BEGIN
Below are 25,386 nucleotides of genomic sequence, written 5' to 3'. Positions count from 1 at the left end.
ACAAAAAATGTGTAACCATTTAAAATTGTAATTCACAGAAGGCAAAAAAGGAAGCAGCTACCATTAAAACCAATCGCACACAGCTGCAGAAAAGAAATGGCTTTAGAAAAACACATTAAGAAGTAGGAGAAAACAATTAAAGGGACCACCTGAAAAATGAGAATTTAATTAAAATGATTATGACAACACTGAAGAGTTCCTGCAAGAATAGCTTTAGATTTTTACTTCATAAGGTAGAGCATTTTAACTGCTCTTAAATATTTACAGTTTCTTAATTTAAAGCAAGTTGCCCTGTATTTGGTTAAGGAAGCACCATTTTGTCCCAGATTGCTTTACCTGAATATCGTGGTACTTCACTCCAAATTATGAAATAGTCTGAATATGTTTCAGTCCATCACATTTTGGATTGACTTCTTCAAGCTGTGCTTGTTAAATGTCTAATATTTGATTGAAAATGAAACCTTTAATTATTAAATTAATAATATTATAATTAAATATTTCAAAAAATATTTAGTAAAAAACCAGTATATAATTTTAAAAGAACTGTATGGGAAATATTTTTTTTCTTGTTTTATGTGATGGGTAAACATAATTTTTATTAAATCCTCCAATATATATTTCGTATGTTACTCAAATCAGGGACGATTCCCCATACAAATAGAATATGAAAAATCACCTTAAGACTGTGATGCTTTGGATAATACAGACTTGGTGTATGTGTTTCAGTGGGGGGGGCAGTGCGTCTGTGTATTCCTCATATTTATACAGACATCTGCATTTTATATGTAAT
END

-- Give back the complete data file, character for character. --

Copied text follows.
Below are 25,386 nucleotides of genomic sequence, written 5' to 3'. Positions count from 1 at the left end.
ACAAAAAATGTGTAACCATTTAAAATTGTAATTCACAGAAGGCAAAAAAGGAAGCAGCTACCATTAAAACCAATCGCACACAGCTGCAGAAAAGAAATGGCTTTAGAAAAACACATTAAGAAGTAGGAGAAAACAATTAAAGGGACCACCTGAAAAATGAGAATTTAATTAAAATGATTATGACAACACTGAAGAGTTCCTGCAAGAATAGCTTTAGATTTTTACTTCATAAGGTAGAGCATTTTAACTGCTCTTAAATATTTACAGTTTCTTAATTTAAAGCAAGTTGCCCTGTATTTGGTTAAGGAAGCACCATTTTGTCCCAGATTGCTTTACCTGAATATCGTGGTACTTCACTCCAAATTATGAAATAGTCTGAATATGTTTCAGTCCATCACATTTTGGATTGACTTCTTCAAGCTGTGCTTGTTAAATGTCTAATATTTGATTGAAAATGAAACCTTTAATTATTAAATTAATAATATTATAATTAAATATTTCAAAAAATATTTAGTAAAAAACCAGTATATAATTTTAAAAGAACTGTATGGGAAATATTTTTTTTCTTGTTTTATGTGATGGGTAAACATAATTTTTATTAAATCCTCCAATATATATTTCGTATGTTACTCAAATCAGGGACGATTCCCCATACAAATAGAATATGAAAAATCACCTTAAGACTGTGATGCTTTGGATAATACAGACTTGGTGTATGTGTTTCAGTGGGGGGGGCAGTGCGTCTGTGTATTCCTCATATTTATACAGACATCTGCATTTTATATGTAAT